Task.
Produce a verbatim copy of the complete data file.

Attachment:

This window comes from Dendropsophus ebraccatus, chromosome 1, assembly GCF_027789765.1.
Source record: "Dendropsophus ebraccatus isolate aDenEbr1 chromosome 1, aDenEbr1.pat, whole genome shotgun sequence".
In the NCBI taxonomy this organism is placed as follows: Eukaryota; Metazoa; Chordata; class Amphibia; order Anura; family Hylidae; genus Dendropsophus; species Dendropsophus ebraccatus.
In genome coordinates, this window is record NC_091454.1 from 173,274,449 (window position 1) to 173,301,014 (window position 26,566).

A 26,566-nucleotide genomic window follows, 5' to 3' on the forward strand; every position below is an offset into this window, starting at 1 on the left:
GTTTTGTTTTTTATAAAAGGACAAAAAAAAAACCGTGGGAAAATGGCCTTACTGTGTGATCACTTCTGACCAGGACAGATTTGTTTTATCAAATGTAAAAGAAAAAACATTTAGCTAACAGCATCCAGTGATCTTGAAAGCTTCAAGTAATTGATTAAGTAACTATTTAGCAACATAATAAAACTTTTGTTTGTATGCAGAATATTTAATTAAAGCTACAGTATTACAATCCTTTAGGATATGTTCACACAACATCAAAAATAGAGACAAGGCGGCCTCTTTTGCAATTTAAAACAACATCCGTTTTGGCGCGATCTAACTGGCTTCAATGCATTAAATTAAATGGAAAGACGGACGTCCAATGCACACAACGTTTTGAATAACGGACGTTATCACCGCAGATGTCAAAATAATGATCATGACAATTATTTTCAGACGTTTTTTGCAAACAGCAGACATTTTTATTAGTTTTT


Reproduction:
This window comes from Dendropsophus ebraccatus, chromosome 1, assembly GCF_027789765.1.
Source record: "Dendropsophus ebraccatus isolate aDenEbr1 chromosome 1, aDenEbr1.pat, whole genome shotgun sequence".
In the NCBI taxonomy this organism is placed as follows: Eukaryota; Metazoa; Chordata; class Amphibia; order Anura; family Hylidae; genus Dendropsophus; species Dendropsophus ebraccatus.
In genome coordinates, this window is record NC_091454.1 from 173,274,449 (window position 1) to 173,301,014 (window position 26,566).

A 26,566-nucleotide genomic window follows, 5' to 3' on the forward strand; every position below is an offset into this window, starting at 1 on the left:
GTTTTGTTTTTTATAAAAGGACAAAAAAAAAACCGTGGGAAAATGGCCTTACTGTGTGATCACTTCTGACCAGGACAGATTTGTTTTATCAAATGTAAAAGAAAAAACATTTAGCTAACAGCATCCAGTGATCTTGAAAGCTTCAAGTAATTGATTAAGTAACTATTTAGCAACATAATAAAACTTTTGTTTGTATGCAGAATATTTAATTAAAGCTACAGTATTACAATCCTTTAGGATATGTTCACACAACATCAAAAATAGAGACAAGGCGGCCTCTTTTGCAATTTAAAACAACATCCGTTTTGGCGCGATCTAACTGGCTTCAATGCATTAAATTAAATGGAAAGACGGACGTCCAATGCACACAACGTTTTGAATAACGGACGTTATCACCGCAGATGTCAAAATAATGATCATGACAATTATTTTCAGACGTTTTTTGCAAACAGCAGACATTTTTATTAGTTTTT